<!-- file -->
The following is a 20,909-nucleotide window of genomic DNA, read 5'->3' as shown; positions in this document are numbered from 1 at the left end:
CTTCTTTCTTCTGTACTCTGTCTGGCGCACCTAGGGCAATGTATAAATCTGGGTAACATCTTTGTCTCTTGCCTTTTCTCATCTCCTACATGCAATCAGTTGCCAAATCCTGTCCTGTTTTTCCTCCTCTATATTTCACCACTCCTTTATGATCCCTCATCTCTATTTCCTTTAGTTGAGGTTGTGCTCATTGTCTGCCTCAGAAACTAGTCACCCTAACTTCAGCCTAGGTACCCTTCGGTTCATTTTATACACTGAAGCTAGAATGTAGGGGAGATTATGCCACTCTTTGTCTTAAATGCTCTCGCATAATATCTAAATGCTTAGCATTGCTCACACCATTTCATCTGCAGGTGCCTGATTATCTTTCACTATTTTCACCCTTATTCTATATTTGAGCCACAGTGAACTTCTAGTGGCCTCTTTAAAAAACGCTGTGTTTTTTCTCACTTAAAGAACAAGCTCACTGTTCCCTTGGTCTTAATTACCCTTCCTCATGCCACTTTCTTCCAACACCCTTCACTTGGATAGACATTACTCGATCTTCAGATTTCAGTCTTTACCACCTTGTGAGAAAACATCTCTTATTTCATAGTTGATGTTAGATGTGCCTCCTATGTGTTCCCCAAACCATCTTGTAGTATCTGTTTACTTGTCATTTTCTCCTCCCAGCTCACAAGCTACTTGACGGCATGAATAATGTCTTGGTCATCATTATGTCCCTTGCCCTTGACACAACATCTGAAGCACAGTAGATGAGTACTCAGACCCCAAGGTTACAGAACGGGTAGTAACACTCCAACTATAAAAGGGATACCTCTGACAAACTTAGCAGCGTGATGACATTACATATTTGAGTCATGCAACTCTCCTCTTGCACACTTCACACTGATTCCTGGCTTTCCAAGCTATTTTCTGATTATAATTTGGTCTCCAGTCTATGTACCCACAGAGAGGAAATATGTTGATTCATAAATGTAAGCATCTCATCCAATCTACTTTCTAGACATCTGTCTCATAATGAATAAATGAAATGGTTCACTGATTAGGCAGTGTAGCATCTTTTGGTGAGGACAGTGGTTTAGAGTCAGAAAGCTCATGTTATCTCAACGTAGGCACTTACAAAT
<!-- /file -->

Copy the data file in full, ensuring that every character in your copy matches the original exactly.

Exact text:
The following is a 20,909-nucleotide window of genomic DNA, read 5'->3' as shown; positions in this document are numbered from 1 at the left end:
CTTCTTTCTTCTGTACTCTGTCTGGCGCACCTAGGGCAATGTATAAATCTGGGTAACATCTTTGTCTCTTGCCTTTTCTCATCTCCTACATGCAATCAGTTGCCAAATCCTGTCCTGTTTTTCCTCCTCTATATTTCACCACTCCTTTATGATCCCTCATCTCTATTTCCTTTAGTTGAGGTTGTGCTCATTGTCTGCCTCAGAAACTAGTCACCCTAACTTCAGCCTAGGTACCCTTCGGTTCATTTTATACACTGAAGCTAGAATGTAGGGGAGATTATGCCACTCTTTGTCTTAAATGCTCTCGCATAATATCTAAATGCTTAGCATTGCTCACACCATTTCATCTGCAGGTGCCTGATTATCTTTCACTATTTTCACCCTTATTCTATATTTGAGCCACAGTGAACTTCTAGTGGCCTCTTTAAAAAACGCTGTGTTTTTTCTCACTTAAAGAACAAGCTCACTGTTCCCTTGGTCTTAATTACCCTTCCTCATGCCACTTTCTTCCAACACCCTTCACTTGGATAGACATTACTCGATCTTCAGATTTCAGTCTTTACCACCTTGTGAGAAAACATCTCTTATTTCATAGTTGATGTTAGATGTGCCTCCTATGTGTTCCCCAAACCATCTTGTAGTATCTGTTTACTTGTCATTTTCTCCTCCCAGCTCACAAGCTACTTGACGGCATGAATAATGTCTTGGTCATCATTATGTCCCTTGCCCTTGACACAACATCTGAAGCACAGTAGATGAGTACTCAGACCCCAAGGTTACAGAACGGGTAGTAACACTCCAACTATAAAAGGGATACCTCTGACAAACTTAGCAGCGTGATGACATTACATATTTGAGTCATGCAACTCTCCTCTTGCACACTTCACACTGATTCCTGGCTTTCCAAGCTATTTTCTGATTATAATTTGGTCTCCAGTCTATGTACCCACAGAGAGGAAATATGTTGATTCATAAATGTAAGCATCTCATCCAATCTACTTTCTAGACATCTGTCTCATAATGAATAAATGAAATGGTTCACTGATTAGGCAGTGTAGCATCTTTTGGTGAGGACAGTGGTTTAGAGTCAGAAAGCTCATGTTATCTCAACGTAGGCACTTACAAAT